In any case, be sure to test what’s called first-draw water — the stuff that comes out of your faucet when you first turn on the tap in the morning. If contaminants are leaching from the plumbing pipes into your water, the level of contamination will be highest after the water has sat in the pipes overnight.
Although the EPA says that more than 90 percent of water systems in this country meet its water quality standards, several contaminants can make their way into the water supply. These include arsenic, viruses and other disease-causing organisms, chlorine by-products, industrial and agricultural pollutants, and lead.
In concentrations of more than 15 parts per billion (ppb), lead can be very dangerous to infants and children, leading to delays in physical and mental development, neurological disorders, kidney disease, and learning disabilities. (Contaminants are measured by how many particles of the substance are present in a billion particles of water — 15 ppb means 15 particles of lead in a billion particles of water.)
Have your water tested for lead if you have lead pipes or brass faucets (which may contain lead), and for copper if you have copper pipes. Lead solder could legally be used to join plumbing pipes until 1986, but lead is a concern even if you live in a brand-new home. Faucets and pipes are still allowed to contain as much as 8 percent lead and have been shown to leach the metal in significant amounts, particularly when they’re new.
Should I test my well water?
Federal drinking water standards don’t apply to private wells, so it’s up to you to have your water tested (and to pay for the test). To find a certified testing lab, call the EPA’s Safe Drinking Water hot line at (800) 426-4791, look in the Yellow Pages under “Laboratories — Testing,” or use a national testing agency such as Underwriters Laboratories.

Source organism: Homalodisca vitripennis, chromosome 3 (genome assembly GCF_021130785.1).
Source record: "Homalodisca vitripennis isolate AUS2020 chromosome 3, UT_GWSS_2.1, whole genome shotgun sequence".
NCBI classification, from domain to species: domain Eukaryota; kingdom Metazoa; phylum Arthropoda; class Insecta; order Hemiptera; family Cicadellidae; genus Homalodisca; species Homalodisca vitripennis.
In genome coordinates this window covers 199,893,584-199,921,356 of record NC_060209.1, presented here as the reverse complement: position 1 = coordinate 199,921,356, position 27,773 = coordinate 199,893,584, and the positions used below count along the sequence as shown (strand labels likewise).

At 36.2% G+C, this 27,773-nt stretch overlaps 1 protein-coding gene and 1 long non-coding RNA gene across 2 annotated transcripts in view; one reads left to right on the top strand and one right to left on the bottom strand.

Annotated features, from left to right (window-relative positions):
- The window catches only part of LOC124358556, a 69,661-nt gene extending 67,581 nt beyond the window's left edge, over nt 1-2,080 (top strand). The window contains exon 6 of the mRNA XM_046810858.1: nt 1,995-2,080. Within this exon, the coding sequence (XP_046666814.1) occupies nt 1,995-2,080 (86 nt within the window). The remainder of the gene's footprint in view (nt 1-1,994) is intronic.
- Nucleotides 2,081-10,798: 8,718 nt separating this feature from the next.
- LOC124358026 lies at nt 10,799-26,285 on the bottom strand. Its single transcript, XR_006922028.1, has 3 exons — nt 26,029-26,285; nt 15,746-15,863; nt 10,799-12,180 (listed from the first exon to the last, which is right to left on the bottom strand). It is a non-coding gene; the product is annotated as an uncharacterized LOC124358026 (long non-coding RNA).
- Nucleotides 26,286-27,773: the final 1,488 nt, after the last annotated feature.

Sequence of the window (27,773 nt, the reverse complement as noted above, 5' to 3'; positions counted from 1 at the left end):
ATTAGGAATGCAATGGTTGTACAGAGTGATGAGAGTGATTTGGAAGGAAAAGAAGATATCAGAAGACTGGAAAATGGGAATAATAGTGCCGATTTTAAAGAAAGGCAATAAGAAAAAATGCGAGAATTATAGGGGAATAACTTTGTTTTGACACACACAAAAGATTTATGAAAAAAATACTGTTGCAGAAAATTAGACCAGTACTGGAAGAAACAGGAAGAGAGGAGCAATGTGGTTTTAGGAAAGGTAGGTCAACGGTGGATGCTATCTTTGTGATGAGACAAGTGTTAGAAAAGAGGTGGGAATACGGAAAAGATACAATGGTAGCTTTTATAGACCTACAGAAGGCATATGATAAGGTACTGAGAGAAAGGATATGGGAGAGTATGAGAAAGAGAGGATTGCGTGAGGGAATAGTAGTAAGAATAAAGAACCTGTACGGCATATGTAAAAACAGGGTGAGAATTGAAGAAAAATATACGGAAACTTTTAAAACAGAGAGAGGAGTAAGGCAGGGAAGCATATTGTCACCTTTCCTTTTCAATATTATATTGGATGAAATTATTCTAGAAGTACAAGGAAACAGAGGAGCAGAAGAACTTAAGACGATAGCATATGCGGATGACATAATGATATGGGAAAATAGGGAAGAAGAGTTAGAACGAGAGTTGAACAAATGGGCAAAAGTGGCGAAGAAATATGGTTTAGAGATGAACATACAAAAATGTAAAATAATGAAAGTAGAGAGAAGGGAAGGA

Your local health department or public water system can advise you about possible well-water contamination in your area. However, even if no advisory’s in place, you should still test your water regularly.
At least once a year, have your well water tested for nitrates, coliform bacteria (bacteria found in the intestines), total dissolved solids, and pH (acidity or alkalinity), especially if your well is new or you’ve recently replaced or repaired pipes. Test every three years for chloride, iron, sulfate, manganese, hardness, and corrosion. Depending on the area in which you live, you may also need to consider annual checks of lead, copper, arsenic, radon, pesticides, or other substances.
If you’re pregnant, test your water for nitrate before your baby is born, just after your baby is born, and sometime during the first six months of your baby’s life. Babies are especially vulnerable to nitrate poisoning.